Yes, you are right. I phrased it incorrectly.

What I meant to say was not that each individual view was somehow weighted, 
but that all views considered together would tend to cluster around my 
results for any distance and motion difference pairs. In other words there 
would be a lot more views that were close to my solution, than views that 
were far from my solution. And that we can see this because, as you 
yourself pointed out, as distance separation and relative motion 
differences decrease all other frame views DO tend to converge on my 

Thus the aggregate WEIGHT OF ALL VIEWS tends to converge on my solution, 
which is what I meant to say. Sort of like a Bell curve distribution with a 
point at top representing my solution

Would you agree to that?


On Wednesday, March 5, 2014 11:00:19 AM UTC-5, jessem wrote:
> On Wed, Mar 5, 2014 at 8:38 AM, Edgar L. Owen <<javascript:>
> > wrote:
>> Jesse,
>> Here's another point for you to ponder:
>> You claim that all frame views are equally valid. What would you say the 
>> weighted mean of all frame views is?
> Weighted how? I can't see any "weighing" that doesn't itself depend on 
> privileging one frame over others. For example, suppose I label frames 
> using velocity relative to my rest frame, and use a uniform distribution on 
> velocity values as my weight function, which implies that the collection of 
> frames with velocities between 0.1c and 0.1c + dV will have the same total 
> weight as the collection of frames with velocities between 0.9c and 0.9c + 
> dV, since these are equal-sized velocity intervals (for example, if 
> dV=0.05c then we are looking at the frames from 0.1c to 0.15c, and the 
> frames from 0.9c to 0.95c). But if we look at all the frames in these two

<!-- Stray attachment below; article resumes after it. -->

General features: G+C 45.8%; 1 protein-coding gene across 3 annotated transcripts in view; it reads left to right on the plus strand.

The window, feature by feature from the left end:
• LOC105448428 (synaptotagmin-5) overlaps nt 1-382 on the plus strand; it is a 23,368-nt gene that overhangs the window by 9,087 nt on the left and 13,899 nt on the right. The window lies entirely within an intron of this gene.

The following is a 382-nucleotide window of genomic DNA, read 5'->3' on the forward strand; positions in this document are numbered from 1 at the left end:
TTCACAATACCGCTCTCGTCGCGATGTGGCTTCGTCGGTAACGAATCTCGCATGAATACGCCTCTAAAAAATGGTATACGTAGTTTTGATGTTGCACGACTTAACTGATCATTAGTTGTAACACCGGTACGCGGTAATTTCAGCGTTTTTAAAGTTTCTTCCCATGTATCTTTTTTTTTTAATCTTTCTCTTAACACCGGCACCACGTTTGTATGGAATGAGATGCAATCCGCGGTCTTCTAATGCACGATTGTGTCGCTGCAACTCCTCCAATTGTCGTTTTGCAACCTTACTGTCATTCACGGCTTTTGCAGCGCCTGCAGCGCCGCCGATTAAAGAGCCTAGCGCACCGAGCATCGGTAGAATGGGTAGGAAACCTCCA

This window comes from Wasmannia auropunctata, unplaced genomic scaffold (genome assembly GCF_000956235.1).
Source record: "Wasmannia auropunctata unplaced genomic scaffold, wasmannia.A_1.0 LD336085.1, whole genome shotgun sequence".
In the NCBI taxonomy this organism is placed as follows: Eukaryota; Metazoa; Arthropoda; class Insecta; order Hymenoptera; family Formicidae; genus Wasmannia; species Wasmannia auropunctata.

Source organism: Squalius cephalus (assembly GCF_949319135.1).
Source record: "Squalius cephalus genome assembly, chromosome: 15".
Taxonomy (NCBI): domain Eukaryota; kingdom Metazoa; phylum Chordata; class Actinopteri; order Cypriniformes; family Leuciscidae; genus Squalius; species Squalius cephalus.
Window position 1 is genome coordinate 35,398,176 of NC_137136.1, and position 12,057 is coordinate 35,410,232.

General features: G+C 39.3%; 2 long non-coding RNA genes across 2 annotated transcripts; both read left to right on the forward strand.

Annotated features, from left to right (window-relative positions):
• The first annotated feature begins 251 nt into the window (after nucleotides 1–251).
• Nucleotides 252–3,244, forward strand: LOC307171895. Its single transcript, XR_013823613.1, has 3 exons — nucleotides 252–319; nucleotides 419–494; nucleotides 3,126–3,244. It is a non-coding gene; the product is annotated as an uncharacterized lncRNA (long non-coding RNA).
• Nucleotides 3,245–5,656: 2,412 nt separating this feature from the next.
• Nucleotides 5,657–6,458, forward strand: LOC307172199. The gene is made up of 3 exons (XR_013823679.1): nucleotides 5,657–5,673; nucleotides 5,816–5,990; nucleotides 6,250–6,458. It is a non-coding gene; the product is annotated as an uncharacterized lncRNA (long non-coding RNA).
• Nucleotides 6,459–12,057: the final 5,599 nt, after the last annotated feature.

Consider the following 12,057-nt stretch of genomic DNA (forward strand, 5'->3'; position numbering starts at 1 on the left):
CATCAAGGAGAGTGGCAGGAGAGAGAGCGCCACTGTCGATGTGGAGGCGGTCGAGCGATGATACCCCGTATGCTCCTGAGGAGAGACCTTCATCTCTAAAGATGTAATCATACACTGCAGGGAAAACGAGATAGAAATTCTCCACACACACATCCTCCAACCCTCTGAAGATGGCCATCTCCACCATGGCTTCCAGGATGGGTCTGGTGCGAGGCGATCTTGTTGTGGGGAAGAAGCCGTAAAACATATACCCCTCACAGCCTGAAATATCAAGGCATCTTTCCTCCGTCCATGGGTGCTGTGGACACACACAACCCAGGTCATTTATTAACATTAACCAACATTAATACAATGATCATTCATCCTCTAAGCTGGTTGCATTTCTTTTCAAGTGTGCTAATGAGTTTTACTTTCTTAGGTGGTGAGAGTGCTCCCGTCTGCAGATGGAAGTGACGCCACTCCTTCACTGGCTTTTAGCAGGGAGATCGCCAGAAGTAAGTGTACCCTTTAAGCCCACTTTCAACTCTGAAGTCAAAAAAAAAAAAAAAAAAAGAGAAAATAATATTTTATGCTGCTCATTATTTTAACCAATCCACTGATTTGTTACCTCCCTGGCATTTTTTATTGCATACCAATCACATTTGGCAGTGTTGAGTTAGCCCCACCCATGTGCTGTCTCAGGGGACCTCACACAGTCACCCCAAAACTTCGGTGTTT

> intervals, and translate from their velocities relative to ME to their 
> velocities relative to another frame B that is moving at say 0.8c relative 
> to me, then these two bunches of frames do NOT occupy equal-sized velocity 
> intervals when we look at their velocities relative to frame B (an interval 
> from 0.1c to 0.15c in my frame translates to the interval from -0.761c to 
> -0.739c in B's frame, while an interval of 0.9c to 0.95c in my frame 
> translates to an interval from 0.357c to 0.625c in B's frame). So if we 
> "weigh" them equally using MY velocity labels, that would translate to an 
> unequal weighing relative to B's velocity labels, so we are privileging my 
> frame's definitions over the definitions of other frames like B.
>> I would suspect that it converges towards my solution. It is clear from 
>> your own analysis that it does converge to my solution as separation and 
>> relative motion diminishes, so I strongly suspect it converges towards my 
>> solution in all cases.
>> Correct? And if so I would argue that this also tends to validate my 
>> solution as the actual correct 1:1 correlation of proper ages, even though 
>> I agree completely that all observers cannot direct observe this 
>> correlation...
>> In fact this is tantalizingly similar to the notion of a wavefunction 
>> representing the probabilities of all possible locations of a particle. If 
>> we take all possible frame views as a continuous 'wavefunction' of the 
>> actual age correlation can we begin to assign probabilities based on their 
>> weighted mean, and if so isn't that going to be my solution?
> This doesn't really help your case unless you can find a "weight" function 
> for the continuous infinity of different possible frames that doesn't 
> itself privilege one frame's definitions from the start.
> Jesse

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